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Any local or out-of-state business or nonprofit organization that plans to sell goods or services to or to contract with the state of Hawaii or its counties under a state or county contract must first obtain federal and state tax clearance certificates. A tax clearance is a certificate that confirms that a taxpayer has filed its tax returns and paid its taxes (including penalties and interest) as of the date the certificate is issued.Without a tax clearance certificate, businesses cannot enter into or bid on state or county contracts. Businesses can apply for the certificates online.(Tax Facts 31-2, Hawaii Department of Taxation, April 2015)


On March 10, 2015, a bipartisan group of senators introduced the Marketplace Fairness Act of 2015. Similar legislation – the Marketplace Fairness Act of 2013 – was previously introduced in February 2013 and passed by the Senate on May 6, 2013. That legislation failed to be enacted. If passed, the Marketplace Fairness Act of 2015 would authorize states meeting certain requirements to require remote sellers that do not meet a "small seller exception" to collect their state and local sales and use taxes. For more information on the previous legislation, visit Federal Government Introduces New Remote Seller Bill. (Marketplace Fairness Act of 2015, March 10, 2015)


UPDATE: This bill failed to pass during the 114th Congressional Session running from January 3, 2015 to January 3, 2017.  Therefore, this bill has died and would need to be reintroduced to be considered and voted on.


On December 16, 2014, President Barack Obama signed the Consolidated and Further Continuing Appropriations Act, 2015, for sales and use tax purposes. The Act includes a provision that extends the Internet Tax Freedom Act (ITFA) until October 1, 2015 with all provisions unchanged.


On January 9, 2015, the House of Representative introduced a bill (un-numbered) that would permanently extend the ITFA, banning states and local jurisdictions from imposing any new tax on internet access. The proposed bill removes the current effective dates of November 1, 2003 through October 1, 2015 and changes the effective date to be effective for new taxes imposed after the date of the enactment.  It is not clear if states that have been grandfathered under the existing provision could retain their current tax on internet access but it appears that may be the case.  No formal legislation has been introduced that would incorporate the Marketplace Fairness Act into this bill. The bill is sponsored by House Judiciary Committee Chairman Bob Goodlatte, among others.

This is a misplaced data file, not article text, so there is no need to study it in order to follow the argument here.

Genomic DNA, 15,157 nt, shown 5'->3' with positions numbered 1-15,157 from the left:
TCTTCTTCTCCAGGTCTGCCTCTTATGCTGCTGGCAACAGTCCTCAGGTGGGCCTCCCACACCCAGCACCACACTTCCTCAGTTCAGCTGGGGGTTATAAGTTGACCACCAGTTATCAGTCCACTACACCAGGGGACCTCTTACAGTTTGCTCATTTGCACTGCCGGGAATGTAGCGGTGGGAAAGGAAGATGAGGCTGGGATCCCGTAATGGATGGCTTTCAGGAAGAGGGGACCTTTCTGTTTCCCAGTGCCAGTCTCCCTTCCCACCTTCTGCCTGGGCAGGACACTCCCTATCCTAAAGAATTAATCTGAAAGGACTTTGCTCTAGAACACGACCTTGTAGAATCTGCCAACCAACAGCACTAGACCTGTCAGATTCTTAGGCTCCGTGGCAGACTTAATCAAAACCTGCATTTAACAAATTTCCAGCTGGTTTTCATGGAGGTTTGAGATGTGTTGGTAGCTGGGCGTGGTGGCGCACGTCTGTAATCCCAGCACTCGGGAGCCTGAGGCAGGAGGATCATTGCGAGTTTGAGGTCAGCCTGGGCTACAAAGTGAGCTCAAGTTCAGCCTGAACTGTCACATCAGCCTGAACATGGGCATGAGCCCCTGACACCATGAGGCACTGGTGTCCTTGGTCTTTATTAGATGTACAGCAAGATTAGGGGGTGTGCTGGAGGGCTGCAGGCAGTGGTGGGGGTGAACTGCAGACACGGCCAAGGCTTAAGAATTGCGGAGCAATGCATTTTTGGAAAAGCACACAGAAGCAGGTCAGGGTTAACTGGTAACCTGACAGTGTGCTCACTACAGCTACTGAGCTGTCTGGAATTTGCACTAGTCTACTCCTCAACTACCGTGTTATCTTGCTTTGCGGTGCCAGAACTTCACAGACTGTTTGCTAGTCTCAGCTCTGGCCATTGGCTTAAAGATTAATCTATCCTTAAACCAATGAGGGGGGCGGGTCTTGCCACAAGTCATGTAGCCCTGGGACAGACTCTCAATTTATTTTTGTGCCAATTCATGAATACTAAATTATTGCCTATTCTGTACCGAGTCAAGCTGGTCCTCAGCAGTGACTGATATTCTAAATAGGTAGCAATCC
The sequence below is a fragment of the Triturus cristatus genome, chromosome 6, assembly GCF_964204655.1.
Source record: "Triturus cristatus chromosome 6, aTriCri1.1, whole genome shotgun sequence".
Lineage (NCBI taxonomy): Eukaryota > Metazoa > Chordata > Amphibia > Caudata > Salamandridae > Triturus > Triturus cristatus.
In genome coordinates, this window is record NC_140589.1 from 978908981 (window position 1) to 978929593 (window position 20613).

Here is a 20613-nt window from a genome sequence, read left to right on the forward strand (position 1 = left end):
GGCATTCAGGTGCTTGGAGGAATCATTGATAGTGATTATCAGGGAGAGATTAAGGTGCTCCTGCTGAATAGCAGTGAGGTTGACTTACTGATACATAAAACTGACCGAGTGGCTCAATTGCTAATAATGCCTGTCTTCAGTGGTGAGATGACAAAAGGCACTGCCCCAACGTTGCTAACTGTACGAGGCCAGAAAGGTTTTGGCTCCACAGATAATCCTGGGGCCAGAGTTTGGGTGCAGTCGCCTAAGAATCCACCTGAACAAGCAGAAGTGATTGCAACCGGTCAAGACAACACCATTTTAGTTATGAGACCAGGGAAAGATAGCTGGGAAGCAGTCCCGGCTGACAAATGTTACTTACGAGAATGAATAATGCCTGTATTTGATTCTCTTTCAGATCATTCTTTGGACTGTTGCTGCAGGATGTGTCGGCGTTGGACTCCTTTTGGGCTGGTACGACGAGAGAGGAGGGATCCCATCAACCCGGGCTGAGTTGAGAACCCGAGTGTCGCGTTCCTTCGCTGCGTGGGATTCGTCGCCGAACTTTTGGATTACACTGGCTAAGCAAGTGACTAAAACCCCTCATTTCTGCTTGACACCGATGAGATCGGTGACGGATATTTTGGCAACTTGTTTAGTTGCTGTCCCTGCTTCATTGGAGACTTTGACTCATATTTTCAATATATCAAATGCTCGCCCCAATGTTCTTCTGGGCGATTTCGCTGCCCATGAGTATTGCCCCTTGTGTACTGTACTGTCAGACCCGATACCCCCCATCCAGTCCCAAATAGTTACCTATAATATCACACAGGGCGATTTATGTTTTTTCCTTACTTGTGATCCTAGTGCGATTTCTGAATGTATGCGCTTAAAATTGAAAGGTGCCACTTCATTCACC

For our previous news item on this topic, see Internet Tax Freedom Act is Extended Through December 11, 2014.


For an update on this news item, see Internet Tax Freedom Act Extended Until December 11, 2015.


(Consolidated and Further Continuing Appropriations Act, 2015; H.R. 235)


President Barack Obama has signed federal legislation extending the Internet Tax Freedom Act (ITFA) through December 11, 2014 as part of the joint resolution which made continuing appropriations for fiscal year 2015. The ITFA was previously set to expire on November 1, 2014. The ITFA bars state and local governments from imposing multiple or discriminatory taxes on electronic commerce and taxes on Internet access.


For an update to this news item, see Internet Tax Freedom Act Extended Until October 1, 2015, Permanent Extension Introduced.


(P.L. 113-164 (H.J. Res. 124), 113th Congress, 2nd Session, Laws 2014)


Hawaii’s House of Representatives has passed legislation that would conform the state’s general excise tax laws to the provisions of the Streamlined Sales and Use Tax (SST) Agreement, generally effective July 1, 2030, or on the date Hawaii becomes a party to the SST Agreement, whichever is later. To conform to the SST Agreement, Hawaii must adopt a single rate for its general excise tax. To achieve the single tax rate, the legislation would: move the 0.5% tax rate for wholesale transactions to a new chapter; add a new chapter on the taxation of imports of property, services, and contracting; move the 0.15% tax on insurance producers to a new chapter; and eliminate the tax on businesses owned by disabled persons. The legislation would also provide for destination-based sourcing and amnesty.(H.B. 2135, as passed by the Hawaii House of Representatives on March 4, 2014)



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